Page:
A body of new solutions for retail businesses promises to both excite and upset consumers. These solutions deliver in-store (or near store) content to consumers that a vendor has decided might want to buy a product in the store.
The drivers are analytics software solutions that crunch data from a plethora of sources -- social, digital, point-of-sale and customer service -- in close to real time.
Consumers are organized into profiles or personas that can be scored by their propensity to buy a particular product at a point in time. Using these profiles, marketing professionals create and distribute personalized content that engages and, in theory, excites consumers enough to prompt a purchase.
But could the technology just as easily agitate or annoy potential customers?
By using existing Wi-Fi and Bluetooth networks and mobile devices, companies can detect a potential customer when he or she walking into or near a store. The technology can then look at the consumer’s profile and push out appropriate content.
It might be a discount, a buy-one-get-one offer or a digital coupon, or a notice about interesting products that a friend has recently purchased. Any content that the vendor thinks is potentially engaging is possible, including video or audio ... even games.
Consumers, encountering the content, are encouraged to buy immediately rather than wait and think about it more, driving impulse buys. In-store content delivery systems may even level the playing field with internet-based retail vendors.
While the advantages are obvious, so is the potential downside.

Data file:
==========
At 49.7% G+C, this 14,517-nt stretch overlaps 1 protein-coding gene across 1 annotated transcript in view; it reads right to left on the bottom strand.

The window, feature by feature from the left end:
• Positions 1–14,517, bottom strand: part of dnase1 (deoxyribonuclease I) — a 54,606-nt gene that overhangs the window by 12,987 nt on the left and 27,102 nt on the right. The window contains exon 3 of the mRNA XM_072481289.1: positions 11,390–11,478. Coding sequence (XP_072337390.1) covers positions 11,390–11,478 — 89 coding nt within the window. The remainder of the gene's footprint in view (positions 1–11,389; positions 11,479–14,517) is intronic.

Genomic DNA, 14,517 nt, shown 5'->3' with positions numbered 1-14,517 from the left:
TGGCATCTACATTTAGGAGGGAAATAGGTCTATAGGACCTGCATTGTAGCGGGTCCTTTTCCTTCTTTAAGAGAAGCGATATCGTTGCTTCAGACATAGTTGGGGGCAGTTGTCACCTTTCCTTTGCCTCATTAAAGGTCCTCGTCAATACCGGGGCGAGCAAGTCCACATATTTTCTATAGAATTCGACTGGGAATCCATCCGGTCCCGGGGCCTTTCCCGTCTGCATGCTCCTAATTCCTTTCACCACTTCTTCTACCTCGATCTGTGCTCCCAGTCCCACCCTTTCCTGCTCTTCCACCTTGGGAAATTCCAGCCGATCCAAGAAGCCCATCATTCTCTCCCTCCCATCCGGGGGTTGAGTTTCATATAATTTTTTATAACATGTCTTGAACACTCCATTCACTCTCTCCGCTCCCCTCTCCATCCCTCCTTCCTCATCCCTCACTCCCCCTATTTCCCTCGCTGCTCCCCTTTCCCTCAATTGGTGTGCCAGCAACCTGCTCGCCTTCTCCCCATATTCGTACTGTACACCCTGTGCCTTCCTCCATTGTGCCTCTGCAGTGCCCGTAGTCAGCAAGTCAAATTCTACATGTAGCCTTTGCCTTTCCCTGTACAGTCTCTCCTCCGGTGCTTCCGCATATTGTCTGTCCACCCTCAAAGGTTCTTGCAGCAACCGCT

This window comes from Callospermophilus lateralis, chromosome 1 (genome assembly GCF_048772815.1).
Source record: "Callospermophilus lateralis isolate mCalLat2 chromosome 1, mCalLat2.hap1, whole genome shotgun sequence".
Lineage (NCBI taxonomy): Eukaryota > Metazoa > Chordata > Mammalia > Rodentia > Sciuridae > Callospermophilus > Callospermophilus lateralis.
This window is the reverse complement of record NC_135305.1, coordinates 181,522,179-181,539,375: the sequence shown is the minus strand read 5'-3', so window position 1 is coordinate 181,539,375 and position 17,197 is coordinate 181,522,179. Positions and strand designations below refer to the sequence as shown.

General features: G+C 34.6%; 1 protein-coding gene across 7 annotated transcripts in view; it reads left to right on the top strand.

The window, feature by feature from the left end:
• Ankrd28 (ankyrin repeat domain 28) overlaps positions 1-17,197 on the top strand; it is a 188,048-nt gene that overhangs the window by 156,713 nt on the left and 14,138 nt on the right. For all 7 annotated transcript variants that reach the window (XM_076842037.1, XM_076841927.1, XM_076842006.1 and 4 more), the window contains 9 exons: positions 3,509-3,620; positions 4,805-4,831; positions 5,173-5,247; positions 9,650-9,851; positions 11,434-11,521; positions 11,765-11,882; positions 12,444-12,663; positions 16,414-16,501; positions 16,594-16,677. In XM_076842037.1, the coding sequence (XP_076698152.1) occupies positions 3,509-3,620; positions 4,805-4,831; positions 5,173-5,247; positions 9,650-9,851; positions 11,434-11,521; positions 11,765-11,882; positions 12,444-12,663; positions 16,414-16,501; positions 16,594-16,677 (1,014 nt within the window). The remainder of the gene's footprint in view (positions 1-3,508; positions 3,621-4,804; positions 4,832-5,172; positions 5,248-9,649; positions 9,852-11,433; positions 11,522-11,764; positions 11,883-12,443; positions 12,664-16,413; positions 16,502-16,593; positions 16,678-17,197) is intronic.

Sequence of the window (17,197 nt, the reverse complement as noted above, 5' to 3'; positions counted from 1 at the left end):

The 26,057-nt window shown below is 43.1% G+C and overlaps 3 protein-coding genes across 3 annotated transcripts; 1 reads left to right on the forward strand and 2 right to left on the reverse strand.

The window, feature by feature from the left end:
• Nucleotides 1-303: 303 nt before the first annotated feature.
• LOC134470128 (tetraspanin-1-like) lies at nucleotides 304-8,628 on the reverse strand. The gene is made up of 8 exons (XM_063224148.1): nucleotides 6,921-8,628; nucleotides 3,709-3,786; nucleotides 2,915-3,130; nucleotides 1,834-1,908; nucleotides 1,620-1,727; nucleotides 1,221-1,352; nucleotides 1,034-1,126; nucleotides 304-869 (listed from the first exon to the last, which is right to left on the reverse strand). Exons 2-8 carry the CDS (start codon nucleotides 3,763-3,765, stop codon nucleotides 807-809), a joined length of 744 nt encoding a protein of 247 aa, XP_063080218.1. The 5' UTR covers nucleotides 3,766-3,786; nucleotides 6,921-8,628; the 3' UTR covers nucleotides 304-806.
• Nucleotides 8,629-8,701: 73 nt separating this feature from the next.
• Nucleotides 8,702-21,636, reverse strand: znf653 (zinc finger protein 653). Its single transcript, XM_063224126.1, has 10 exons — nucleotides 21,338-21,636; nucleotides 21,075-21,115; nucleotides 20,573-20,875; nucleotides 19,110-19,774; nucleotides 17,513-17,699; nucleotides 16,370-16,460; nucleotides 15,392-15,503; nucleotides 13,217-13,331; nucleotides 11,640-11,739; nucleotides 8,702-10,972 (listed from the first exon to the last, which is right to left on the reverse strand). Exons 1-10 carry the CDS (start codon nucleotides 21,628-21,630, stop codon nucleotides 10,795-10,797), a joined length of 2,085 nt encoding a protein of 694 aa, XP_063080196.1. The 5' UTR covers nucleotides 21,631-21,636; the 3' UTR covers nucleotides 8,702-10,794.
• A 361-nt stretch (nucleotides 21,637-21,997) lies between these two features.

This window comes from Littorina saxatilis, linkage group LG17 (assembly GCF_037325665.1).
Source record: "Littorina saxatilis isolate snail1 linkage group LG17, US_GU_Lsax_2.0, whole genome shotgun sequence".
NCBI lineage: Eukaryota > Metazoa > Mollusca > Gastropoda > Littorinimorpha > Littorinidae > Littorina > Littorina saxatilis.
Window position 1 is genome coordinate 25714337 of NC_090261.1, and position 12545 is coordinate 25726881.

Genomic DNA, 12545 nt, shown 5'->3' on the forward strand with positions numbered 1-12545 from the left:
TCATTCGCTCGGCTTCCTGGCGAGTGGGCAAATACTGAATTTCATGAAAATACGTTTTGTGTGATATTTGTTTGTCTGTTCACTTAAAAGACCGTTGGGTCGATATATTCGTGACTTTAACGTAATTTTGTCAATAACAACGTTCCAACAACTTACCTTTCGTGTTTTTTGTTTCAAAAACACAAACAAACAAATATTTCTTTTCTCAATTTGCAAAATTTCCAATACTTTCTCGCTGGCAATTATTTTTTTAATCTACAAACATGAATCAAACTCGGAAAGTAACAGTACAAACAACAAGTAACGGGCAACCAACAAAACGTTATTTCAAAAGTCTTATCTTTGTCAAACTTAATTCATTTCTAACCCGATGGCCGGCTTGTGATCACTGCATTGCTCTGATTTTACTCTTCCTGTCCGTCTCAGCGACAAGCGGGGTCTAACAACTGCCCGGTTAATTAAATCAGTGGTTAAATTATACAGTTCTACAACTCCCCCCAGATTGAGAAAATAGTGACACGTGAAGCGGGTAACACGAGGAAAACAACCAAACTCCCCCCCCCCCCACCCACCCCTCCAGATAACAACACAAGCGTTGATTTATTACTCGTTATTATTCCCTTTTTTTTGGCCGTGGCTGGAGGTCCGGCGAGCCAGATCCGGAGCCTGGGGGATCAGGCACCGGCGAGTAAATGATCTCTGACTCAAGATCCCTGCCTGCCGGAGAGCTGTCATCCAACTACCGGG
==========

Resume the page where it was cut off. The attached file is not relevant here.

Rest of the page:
Companies cannot ignore the risk that technology like this will annoy some customers. If customers feel they are being tracked like animals with radio collars, they will react negatively, feeling both insulted and disconcerted.
If they feel as if they are being manipulated to buy something they don’t want, they may become angry. Either way, the brand (and hence future sales) could be affected.
Avoiding the Creepy Line
Using in-store content delivery in a non-irritating manner is easy. A combination of software and social engineering can create an atmosphere that leaves consumers delighted.
- Get permission. Always ask permission. Ask several times too. Ask when the data is gathered and ask again when the content is about to be offered. In this way the consumer doesn’t feel that the vendor is doing something they don’t want.
- Be accurate. Sadly, the accuracy of many profiles is poor. Part of the reason is that it is hard to tell who a person is across channels. But accuracy doesn’t necessarily come with more data. Instead, it comes from a deep understanding of consumer segments that can then be encoded in a data model.
- Be relevant. In-store content not only has to be broadly relevant to the consumer but also relevant at that moment. A coupon for caffeinated coffee might make sense at 8am but not at 11pm.
- Don’t use stale data. Stale data is the enemy of accuracy and relevance. People change in real-time and so should the data.
- Make content interesting. Boring content will not engage a consumer and may annoy them. It shows a lack of effort.
- Be judicious. Too much content overwhelms and seems heavy handed. If the consumer doesn’t react to content than it’s not the right time or the content is poor. Bombarding them with bad or untimely content will only make them ignore future content.
The mechanics of pushing content to a mobile device is not the tough part. Creating a profile that accurately predicts an individual consumer’s need or desire at just the right moment is still very hard to do but getting easier. It may get even easier as cognitive computing makes it possible to detect subtle patterns in consumer behavior. In the meantime, existing technology can be combined with some common sense to create new opportunities for engaging with consumers and nudging them toward buying something.